Janet owns a small printing business on the North Shore. The business has grown steadily over the last 10 years and now employs 12 staff.
Janet belongs to a business networking group on the Shore. The members of that group have encouraged Janet to take on an operations manager to enable Janet to focus on strategic direction for the business. Janet is in two minds about this - she knows that in order to take the business to the next level she needs to have an operations manager. However, she’s also not sure she wants to let go control!
Janet talked about her fears at a recent business networking group. Afterwards, a lawyer member of the group approached Janet and gave her tips around employing senior staff members. The lawyer also mentioned trial periods. Janet had heard about trial periods through the media but she had never got around to using them.
The lawyer put it really simply – a trial period (if implemented correctly) is an employer’s “get out of jail free” card, i.e. it’s an employer’s one opportunity to relatively easily dismiss an employee if the relationship is not working out.
Janet feels reassured and works with the lawyer to prepare a job description and remuneration package for the operations manager position. The lawyer also prepares a comprehensive employment agreement that includes restraint of trade and non-solicitation period clauses as well as clauses which protect the company’s important intellectual property and confidential information. Of course, there is also a trial period clause in the agreement.
Janet interviews three candidates. One of the candidates, Michael, is the stand-out so Janet meets with him and offers him the job. Janet goes through the main terms of the employment (start date, remuneration, restraint of trade, trial period etc) and then provides him with the proposed employment agreement. Janet gives Michael time to review the agreement and seek independent legal advice on the same. Once Michael has confirmed he is happy with the agreement, Janet asks him to sign two copies of the agreement and return them to her prior to his start date (the lawyer had advised Janet that this was a requirement to ensure the trial period is valid).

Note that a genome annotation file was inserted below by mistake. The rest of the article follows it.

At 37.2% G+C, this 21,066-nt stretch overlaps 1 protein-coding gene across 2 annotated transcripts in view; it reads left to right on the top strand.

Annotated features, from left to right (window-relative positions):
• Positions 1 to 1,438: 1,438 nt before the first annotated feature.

Four months down the track and things are going well. Michael exceeded his early targets and is a real asset in the office. Janet did not need to use the trial period to dismiss Michael – but she felt much more confident employing him knowing she could terminate his employment if he was unsuitable for the position.
If you need assistance regarding any employment issue including trial periods, recruitment or preparing new employment agreements, please call our employment law specialist Bronwen Newcombe on 09 915-6140 or firstname.lastname@example.org.